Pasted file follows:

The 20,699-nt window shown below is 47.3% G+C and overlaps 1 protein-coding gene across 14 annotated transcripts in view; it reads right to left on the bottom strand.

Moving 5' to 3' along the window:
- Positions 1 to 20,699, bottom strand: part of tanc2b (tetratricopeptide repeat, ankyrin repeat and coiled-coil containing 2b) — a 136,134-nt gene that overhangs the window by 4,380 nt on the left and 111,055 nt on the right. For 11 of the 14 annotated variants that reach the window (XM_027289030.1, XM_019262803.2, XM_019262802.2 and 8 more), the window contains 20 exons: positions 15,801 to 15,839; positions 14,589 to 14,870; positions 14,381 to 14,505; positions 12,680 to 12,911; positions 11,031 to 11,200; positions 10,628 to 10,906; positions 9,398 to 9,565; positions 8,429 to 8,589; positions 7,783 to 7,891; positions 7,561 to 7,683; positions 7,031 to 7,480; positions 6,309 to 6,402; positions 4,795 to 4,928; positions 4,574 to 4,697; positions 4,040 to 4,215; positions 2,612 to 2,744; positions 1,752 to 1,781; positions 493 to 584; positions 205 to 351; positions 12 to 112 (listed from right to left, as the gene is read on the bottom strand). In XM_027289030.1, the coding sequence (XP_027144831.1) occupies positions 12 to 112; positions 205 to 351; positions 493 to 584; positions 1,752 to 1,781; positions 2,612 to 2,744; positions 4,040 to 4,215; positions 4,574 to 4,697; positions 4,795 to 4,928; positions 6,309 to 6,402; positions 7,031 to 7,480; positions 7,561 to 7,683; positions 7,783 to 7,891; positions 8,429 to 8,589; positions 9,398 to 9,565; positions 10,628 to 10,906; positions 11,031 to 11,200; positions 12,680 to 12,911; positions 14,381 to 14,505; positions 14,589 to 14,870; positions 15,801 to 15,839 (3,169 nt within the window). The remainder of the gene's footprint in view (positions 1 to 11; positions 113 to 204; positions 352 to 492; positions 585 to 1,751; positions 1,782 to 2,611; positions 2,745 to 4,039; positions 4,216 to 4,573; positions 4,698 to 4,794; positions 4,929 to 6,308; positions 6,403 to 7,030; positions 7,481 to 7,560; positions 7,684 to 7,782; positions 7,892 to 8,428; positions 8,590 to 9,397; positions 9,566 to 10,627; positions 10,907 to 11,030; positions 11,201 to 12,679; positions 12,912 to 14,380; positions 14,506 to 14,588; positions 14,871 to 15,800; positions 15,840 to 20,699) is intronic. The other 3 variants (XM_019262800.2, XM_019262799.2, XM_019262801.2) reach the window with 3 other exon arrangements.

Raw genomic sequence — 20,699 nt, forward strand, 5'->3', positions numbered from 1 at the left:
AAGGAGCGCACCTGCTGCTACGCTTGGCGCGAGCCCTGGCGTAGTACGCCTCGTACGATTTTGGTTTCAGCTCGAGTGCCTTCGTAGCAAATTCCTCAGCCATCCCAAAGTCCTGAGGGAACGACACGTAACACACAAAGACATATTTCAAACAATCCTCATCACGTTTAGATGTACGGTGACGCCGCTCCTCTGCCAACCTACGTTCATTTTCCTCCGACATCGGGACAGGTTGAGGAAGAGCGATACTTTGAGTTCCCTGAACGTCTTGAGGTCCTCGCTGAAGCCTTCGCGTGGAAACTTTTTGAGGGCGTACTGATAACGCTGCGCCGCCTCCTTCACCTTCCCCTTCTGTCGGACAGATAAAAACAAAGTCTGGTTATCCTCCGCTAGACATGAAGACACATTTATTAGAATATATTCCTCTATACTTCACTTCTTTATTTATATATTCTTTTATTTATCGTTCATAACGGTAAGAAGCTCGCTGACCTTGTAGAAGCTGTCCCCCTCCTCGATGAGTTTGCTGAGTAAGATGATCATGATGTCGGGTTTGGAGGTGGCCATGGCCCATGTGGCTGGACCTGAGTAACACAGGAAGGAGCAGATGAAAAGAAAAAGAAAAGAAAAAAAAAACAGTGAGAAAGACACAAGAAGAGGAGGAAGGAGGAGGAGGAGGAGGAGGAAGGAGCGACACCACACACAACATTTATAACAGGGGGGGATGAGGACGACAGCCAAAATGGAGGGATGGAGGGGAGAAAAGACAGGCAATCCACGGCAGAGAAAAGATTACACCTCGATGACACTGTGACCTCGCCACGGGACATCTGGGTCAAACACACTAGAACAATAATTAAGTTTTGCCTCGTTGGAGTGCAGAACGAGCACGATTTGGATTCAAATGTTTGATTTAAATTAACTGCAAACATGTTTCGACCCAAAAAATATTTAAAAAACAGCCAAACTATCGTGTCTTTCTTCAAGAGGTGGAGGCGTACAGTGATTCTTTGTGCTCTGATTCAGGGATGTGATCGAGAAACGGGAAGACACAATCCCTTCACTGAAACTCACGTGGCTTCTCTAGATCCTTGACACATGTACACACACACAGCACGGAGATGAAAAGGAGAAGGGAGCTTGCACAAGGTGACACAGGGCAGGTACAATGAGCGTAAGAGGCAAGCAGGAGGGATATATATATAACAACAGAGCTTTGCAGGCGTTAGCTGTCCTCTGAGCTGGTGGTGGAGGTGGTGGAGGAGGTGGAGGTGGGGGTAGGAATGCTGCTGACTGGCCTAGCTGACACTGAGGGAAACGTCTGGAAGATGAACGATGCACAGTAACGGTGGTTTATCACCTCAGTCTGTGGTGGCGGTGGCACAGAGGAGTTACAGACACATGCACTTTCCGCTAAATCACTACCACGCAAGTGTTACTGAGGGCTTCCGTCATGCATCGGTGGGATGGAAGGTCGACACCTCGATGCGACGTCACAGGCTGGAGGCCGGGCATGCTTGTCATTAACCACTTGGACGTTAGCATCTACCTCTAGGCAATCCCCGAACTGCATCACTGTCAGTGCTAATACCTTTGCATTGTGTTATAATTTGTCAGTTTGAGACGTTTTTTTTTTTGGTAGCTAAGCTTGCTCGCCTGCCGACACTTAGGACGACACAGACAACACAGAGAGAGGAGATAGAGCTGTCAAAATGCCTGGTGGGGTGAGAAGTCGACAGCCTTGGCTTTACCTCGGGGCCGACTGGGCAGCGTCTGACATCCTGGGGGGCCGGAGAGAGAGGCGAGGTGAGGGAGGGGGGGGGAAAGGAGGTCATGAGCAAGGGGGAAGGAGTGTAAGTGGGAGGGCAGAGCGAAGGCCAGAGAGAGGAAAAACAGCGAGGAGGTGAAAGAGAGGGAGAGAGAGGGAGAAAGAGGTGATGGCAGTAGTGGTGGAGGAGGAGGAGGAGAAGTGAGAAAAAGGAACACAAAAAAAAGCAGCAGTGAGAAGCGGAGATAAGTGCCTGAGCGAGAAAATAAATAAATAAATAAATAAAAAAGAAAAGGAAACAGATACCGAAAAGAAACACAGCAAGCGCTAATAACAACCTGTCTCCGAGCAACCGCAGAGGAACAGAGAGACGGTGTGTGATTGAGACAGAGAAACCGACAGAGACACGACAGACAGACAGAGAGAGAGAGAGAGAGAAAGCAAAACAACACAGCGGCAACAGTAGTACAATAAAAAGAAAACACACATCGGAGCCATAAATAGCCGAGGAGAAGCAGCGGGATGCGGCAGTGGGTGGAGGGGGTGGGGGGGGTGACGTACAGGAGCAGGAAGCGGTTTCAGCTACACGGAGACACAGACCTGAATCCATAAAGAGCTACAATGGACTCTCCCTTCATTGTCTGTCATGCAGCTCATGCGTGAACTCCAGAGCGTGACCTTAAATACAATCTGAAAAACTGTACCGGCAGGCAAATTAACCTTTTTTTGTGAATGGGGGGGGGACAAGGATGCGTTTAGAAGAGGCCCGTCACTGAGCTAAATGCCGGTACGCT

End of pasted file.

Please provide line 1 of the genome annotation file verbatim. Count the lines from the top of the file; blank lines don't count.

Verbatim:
The 20,699-nt window shown below is 47.3% G+C and overlaps 1 protein-coding gene across 14 annotated transcripts in view; it reads right to left on the bottom strand.